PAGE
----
1

A Day
Observed

A story presented by

Scene 1:
‘Morning’

It was a bright cold day with glassy surfaces that looked hard.
Into the square frame he stood as if in a dream.

What emerged was precisely what he expected to find: a reflection of memory images. Contemplating his face in the photo frame he waited.

1960s lucite and chrome 3 image photo frame

By the steady hands of his watch, he listened to time. Every day for the past sixteen days he saw her. Silver lingered in the crease of
an open book.

Rolex burlwood dial, Jubilee bracelet Miniature
oar English university trophy, sterling silver.

So absorbed in his thoughts
he hardly saw the platinum catch-all, the key, or the revelation locked inside those lapis lazuli cufflinks tossed unmistakably in cold blue.

Hans Hanson catch-all. Mid-century, Danish sterling silver. Stirrup money clip, by Hermès. Padlock keyring, sterling silver " Tie bar-slide " Round lapis lazuli cufflinks" Square cufflinks, two tone rose and yellow gold, diamond."

Only by whirling on his heel could he hope to comprehend
the panorama.

Shoe horn, circa 1930. American sterling silver
Scene 2:
‘Noon’

He remained.Trapped in that enormous room,
unmistakably familiar in feeling yet so peculiar.

Above the mantle was
displayed an Austrian hound
of impeccable integrity.

Hagenauer sculpture, 1930

His gaze fell on the letter opener. By accident she had learnt more about his life from the contents of that letter than anywhere.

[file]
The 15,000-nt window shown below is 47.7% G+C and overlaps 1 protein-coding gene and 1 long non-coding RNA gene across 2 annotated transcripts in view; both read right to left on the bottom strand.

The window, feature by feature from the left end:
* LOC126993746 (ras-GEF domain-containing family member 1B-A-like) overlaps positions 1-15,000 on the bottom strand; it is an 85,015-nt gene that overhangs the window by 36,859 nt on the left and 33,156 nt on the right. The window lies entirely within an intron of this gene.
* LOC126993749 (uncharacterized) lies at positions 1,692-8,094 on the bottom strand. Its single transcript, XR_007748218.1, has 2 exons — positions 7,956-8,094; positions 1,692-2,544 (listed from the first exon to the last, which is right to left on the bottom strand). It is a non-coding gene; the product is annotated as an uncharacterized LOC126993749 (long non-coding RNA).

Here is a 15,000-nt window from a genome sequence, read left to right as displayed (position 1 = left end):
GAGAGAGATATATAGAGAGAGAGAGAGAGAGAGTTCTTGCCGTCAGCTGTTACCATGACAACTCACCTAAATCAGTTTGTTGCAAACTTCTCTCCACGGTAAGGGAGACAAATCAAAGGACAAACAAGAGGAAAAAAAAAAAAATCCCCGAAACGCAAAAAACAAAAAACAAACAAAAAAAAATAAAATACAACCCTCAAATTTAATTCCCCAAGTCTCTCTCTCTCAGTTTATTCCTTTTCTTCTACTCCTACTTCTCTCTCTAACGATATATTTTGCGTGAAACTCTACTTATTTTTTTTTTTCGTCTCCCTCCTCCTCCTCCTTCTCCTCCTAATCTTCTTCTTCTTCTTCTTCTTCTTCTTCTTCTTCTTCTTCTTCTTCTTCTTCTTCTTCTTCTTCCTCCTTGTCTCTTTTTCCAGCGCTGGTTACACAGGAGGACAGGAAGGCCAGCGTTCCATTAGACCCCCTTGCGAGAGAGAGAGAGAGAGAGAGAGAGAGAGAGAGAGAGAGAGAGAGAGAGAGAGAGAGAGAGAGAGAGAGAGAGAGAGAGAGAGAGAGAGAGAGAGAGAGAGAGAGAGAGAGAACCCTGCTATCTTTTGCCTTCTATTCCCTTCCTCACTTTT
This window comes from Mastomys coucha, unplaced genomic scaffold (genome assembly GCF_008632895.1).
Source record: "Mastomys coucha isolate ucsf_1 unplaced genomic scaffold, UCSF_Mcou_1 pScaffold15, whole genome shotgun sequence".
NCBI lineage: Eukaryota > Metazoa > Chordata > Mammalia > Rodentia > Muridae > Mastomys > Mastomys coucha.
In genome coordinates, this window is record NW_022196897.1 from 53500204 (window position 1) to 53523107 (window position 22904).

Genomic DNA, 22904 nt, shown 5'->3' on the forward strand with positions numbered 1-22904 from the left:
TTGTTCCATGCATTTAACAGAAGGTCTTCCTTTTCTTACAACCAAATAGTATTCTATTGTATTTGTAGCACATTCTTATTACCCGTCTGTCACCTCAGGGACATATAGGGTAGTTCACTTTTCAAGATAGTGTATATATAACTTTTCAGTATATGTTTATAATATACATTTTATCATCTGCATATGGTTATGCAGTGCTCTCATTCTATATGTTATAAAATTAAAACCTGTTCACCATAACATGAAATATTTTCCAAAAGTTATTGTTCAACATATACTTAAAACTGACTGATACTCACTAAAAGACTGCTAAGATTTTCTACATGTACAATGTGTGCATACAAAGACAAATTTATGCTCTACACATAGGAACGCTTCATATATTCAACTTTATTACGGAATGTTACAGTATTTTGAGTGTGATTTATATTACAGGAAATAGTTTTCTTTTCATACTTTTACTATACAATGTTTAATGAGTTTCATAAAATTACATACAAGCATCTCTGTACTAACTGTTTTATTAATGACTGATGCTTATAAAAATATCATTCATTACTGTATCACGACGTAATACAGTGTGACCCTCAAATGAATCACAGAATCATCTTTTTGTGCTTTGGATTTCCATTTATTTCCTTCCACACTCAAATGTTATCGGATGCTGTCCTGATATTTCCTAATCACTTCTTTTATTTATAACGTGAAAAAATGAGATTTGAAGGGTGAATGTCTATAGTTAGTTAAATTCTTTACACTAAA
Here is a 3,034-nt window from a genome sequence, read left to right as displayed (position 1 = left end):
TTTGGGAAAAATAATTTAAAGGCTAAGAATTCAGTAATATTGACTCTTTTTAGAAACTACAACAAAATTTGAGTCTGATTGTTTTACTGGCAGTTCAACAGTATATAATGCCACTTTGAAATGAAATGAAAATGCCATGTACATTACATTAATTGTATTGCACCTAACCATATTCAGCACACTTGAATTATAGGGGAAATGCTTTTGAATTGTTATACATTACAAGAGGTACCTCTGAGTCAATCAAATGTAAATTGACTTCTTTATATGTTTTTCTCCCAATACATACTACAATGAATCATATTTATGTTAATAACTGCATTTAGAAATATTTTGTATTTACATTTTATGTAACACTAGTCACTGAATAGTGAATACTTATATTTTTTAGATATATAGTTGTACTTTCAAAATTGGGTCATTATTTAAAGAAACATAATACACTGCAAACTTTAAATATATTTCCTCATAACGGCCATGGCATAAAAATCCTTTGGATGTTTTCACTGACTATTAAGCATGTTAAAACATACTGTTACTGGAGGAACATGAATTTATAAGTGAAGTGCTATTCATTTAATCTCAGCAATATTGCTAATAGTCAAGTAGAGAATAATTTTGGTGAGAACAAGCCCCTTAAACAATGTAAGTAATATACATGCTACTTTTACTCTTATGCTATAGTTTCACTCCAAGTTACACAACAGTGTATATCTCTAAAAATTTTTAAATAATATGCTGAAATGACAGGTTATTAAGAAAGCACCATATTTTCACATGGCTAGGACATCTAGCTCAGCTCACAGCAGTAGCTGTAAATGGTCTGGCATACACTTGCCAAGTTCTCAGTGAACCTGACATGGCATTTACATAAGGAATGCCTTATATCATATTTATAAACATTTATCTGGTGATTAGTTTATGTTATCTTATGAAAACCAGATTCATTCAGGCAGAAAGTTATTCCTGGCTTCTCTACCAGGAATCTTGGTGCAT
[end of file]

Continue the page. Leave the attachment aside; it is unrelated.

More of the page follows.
Dunhill letter opener with lighter top, circa 1950

Cleopatra’s eye reflected
the sun. Through the hypnotism
of precious metals there
emerged a dark slender shadow.

Cleopatra’s eye magnifying glass. Mid-century, gold plated
Hermès weighted pen. Silver plated.

A lighter presented itself, smooth to the touch
it gave the impression of
intelligent company.

Table lighter St Dupont, circa 1960. Gold plate
Scene 3:
‘Evening’

All this time light was receding from the room.

“I should explain why I spend so much time here”, said the silhouette. Leaves moved like shadows across her eyes.

Hermès rope bottle opener. Plated silver.

It’s not too late to turn back. Time moved with faint sounds.

Venini hourglass. Hand-blown lurid Murano glass.

He unscrewed the telescopic cup, rolled and remained still. Black eyes on the dice prophesied a new cycle.

Telescopic cup, J. E. Cauldwell. Gold plated. Dice,
Cartier for America. Vitreous enamel glass, silver

Staring down at the varnished surface her mouth worried him while her eyes examined the gold cufflink.

Audemar Piguet evening watch. gold plated, Roman dial, alligator strap
Scene 4:
‘Night’

Everything went crashing black.

Pale graceful hands placed
the gold stud box delicately
on the table.

Men’s Edwardian jewellery box, 1910. Gold plated.
Mid-century British cigar ashtray. Sterling silver and crystal.

He lit a match to make sure the watch had really stopped. Smoke lingered from its vesta case.

Realist wrapped tobacco leaf march vesta. Silver.

As the travel clock neared
one the figure vanished into dappled shadows.

Art Deco Jaeger LeCoultre travel clock.
Gold and silver plated. Retailed by Aspray.

On the newly varnished table two bronze shot cups sat alive like in a dream.

Tooth shot cup by Foundwell. Bronze and silver plated.
Set of 4, 3 silver 1 gold. Heath & Midleton champagne decanters circa 1900.
Sterling silver and glass.
The End

‘A DAY OBSERVED’
A story by FOUNDWELL